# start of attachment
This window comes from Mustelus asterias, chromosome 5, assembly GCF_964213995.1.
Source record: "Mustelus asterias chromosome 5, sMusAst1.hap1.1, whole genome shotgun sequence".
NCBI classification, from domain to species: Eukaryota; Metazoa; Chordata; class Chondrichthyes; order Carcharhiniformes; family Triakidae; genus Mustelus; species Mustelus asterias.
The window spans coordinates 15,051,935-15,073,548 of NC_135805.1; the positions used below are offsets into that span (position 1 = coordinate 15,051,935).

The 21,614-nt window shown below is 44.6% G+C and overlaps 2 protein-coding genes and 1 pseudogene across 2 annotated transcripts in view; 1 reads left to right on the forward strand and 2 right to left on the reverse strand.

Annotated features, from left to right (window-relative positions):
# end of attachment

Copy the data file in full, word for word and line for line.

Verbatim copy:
This window comes from Mustelus asterias, chromosome 5, assembly GCF_964213995.1.
Source record: "Mustelus asterias chromosome 5, sMusAst1.hap1.1, whole genome shotgun sequence".
NCBI classification, from domain to species: Eukaryota; Metazoa; Chordata; class Chondrichthyes; order Carcharhiniformes; family Triakidae; genus Mustelus; species Mustelus asterias.
The window spans coordinates 15,051,935-15,073,548 of NC_135805.1; the positions used below are offsets into that span (position 1 = coordinate 15,051,935).

The 21,614-nt window shown below is 44.6% G+C and overlaps 2 protein-coding genes and 1 pseudogene across 2 annotated transcripts in view; 1 reads left to right on the forward strand and 2 right to left on the reverse strand.

Annotated features, from left to right (window-relative positions):